Additionally, you may find yourself bolting straight up in the night, without a single sight or sound to blame it on. It could simply be an involuntary brain reaction to an unfamiliar situation. 

Excessive Exhaustion

The brain needs good sleep, and FNE can drastically reduce the amount of restful,  deep sleep you receive. Fortunately, it’s usually a temporary phenomenon, allowing you to return to a normal sleeping pattern quickly and catch up on all that much-needed shut-eye.

That said, even one night of restless sleep can have the following effects on your mind and body:

  • Cognitive impairment – “Sorry, I didn’t sleep well last night,” is one of the most common phrases to hear after a messy presentation, a missed meeting, or confusing communication. That’s because a lack of good sleep can directly impact your ability to think and concentrate, making work a real doozy after a fitful sleep.
  • Memory issues – Retaining and recalling information can become more difficult without a full night’s sleep. After a night in an unfamiliar place, you may be more likely to struggle remembering names, dates, and even what you did the day before.
  • Reduced coordination – Your mind and body may both feel slow and less coordinated after poor sleep. This could impact your response times and leave you feeling clumsy and less alert.

Perhaps the most obvious effect of FNE is feeling sleepy all day long. It can take days to recover from sleep debt, turning a one-night problem into a week-long issue. It’s nothing to see a doctor about, but it could be a major inconvenience if you have a demanding week ahead of you.

What Is the ‘Dolphin Effect’?

You may have a lot more in common with aquatic mammals than you originally thought. While dolphins are well known for their intelligence and human-like communication skills, they may also have similar brain structures when it comes to sleeping.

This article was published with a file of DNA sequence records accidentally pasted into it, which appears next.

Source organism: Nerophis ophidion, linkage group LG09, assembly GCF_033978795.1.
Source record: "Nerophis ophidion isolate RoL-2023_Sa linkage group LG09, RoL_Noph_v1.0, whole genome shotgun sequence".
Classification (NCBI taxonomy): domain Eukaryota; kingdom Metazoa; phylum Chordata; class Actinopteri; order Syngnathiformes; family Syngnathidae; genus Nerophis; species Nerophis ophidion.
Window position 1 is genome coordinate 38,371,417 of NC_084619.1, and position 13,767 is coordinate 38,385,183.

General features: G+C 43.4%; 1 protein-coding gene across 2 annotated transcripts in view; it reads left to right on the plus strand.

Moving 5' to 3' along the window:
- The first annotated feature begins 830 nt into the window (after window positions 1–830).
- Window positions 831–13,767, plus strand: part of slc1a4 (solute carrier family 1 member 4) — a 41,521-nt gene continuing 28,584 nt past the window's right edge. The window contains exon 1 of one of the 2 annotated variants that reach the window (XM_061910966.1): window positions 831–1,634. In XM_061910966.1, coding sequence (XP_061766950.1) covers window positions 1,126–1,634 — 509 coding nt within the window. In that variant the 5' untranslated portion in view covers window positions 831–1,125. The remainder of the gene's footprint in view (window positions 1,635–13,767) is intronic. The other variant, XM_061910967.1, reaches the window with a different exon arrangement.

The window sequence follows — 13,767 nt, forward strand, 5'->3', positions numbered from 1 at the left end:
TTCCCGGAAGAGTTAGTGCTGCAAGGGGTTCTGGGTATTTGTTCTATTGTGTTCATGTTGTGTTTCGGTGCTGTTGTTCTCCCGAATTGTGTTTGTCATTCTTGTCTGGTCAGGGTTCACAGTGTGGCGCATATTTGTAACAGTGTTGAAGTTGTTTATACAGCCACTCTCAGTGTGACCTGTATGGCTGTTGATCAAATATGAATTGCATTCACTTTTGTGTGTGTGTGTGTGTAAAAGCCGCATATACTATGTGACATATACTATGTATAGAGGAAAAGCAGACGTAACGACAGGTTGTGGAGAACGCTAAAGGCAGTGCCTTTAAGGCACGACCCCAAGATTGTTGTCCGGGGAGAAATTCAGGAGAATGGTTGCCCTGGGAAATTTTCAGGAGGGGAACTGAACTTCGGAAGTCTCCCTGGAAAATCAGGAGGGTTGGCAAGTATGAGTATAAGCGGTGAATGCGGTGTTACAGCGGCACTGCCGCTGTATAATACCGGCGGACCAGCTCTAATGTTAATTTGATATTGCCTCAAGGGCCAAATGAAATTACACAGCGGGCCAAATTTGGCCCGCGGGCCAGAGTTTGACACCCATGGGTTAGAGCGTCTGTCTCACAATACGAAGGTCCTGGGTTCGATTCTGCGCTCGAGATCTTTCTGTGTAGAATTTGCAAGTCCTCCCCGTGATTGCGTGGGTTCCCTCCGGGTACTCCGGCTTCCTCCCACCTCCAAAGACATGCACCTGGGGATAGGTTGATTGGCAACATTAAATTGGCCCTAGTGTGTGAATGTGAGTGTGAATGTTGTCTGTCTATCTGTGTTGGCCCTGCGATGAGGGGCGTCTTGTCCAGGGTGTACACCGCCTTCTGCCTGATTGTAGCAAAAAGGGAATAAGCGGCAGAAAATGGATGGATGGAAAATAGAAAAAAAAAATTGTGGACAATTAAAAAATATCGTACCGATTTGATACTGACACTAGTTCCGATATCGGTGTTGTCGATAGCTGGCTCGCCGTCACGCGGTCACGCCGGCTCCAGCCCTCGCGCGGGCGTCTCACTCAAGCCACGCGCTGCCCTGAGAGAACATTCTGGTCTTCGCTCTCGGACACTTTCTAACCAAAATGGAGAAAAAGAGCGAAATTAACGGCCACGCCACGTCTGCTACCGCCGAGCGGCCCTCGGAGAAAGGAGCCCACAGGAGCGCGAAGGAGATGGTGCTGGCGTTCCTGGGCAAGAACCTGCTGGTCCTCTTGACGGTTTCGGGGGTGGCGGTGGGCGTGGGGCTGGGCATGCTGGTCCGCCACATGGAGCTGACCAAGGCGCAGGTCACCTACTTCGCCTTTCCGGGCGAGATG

The first-night effect has also been referred to as ‘the dolphin effect’ or ‘dolphin mode.’ It may sound a little odd until you examine the similarities between this scientific phenomenon and the way dolphins sleep. 

Notably, dolphins are capable of fully resting while part of their brain remains awake. While humans can rely on our non-conscious brain functions—known as the involuntary nervous system—dolphins don’t have the same luxury. 

Instead, they need to keep part of their brain active to ensure their breathing continues even while they’re sleeping. This process, known as unihemispheric sleep, is somewhat similar to the first-night effect.2

Strategies For Mitigating FNE

If you’ve found yourself in an unfamiliar bed and you’re hoping for restful sleep, there are a few crucial ways to minimize the chances of FNE and other sleep disturbances related to new mattresses. 

Firstly, if you’re opting to change your mattress at home, be certain to choose a high-quality foam mattress that can deliver the support you need, night after night.

Additionally, you might keep the following suggestions in mind:

  • Keep your sheets (at least for a little while) – When switching over to a new mattress, you might be tempted to change your sheets as well. A fresh start for your sleeping routine could be great, but it could also contribute to FNE. On the other hand, using your old sheets with a new bed might help minimize the feeling of unfamiliarity and make falling asleep a little easier.
  • Take your pillow – When traveling, it can be helpful to bring something associated with your bed with you. Your pillow is a natural choice to providing a familiar feeling to a new sleep environment.
  • Give it time – Humans are highly adaptable, so don’t let your sleep issues get you down for too long. In most cases, giving your body a little time to adjust is all you’ll need to start sleeping the whole night through. You can expect up to a thirty-night adjustment period as your body acclimates to a new mattress.

Find a Better Night’s Sleep with Casper

Falling asleep quickly and regularly is an important part of cultivating a healthy sleep routine. If you can’t sleep on a new mattress, there’s plenty you can do to help your body and mind adjust. 

Additionally, if you’re struggling with deep sleep due to your mattress, there’s a simple way to start sleeping better ASAP invest in a good mattress with Casper.

At Casper, we’re in the business of making bedtime better. Not only have we designed innovative mattresses that prioritize comfort, support, and cooling, but we also deliver them directly to your door in a convenient box. Plus, with bed frames, bedding, pillows, and more, you can find everything you need for a great night’s rest today at Casper


  1. NPR. Half Your Brain Stands Guard When Sleeping In A New Place. 
  2. Healthline. Left Brain vs. Right Brain: What Does This Mean for Me? 
  3. Smithsonian Magazine. You Can’t Sleep While Traveling Because Your Brain Acts Like a Dolphin’s.
  4. Cleveland Clinic. Here’s What Happens When You Don’t Get Enough Sleep (and How Much You Really Need a Night).
  5. Scientific American. How do Whales and Dolphins Sleep Without Drowning?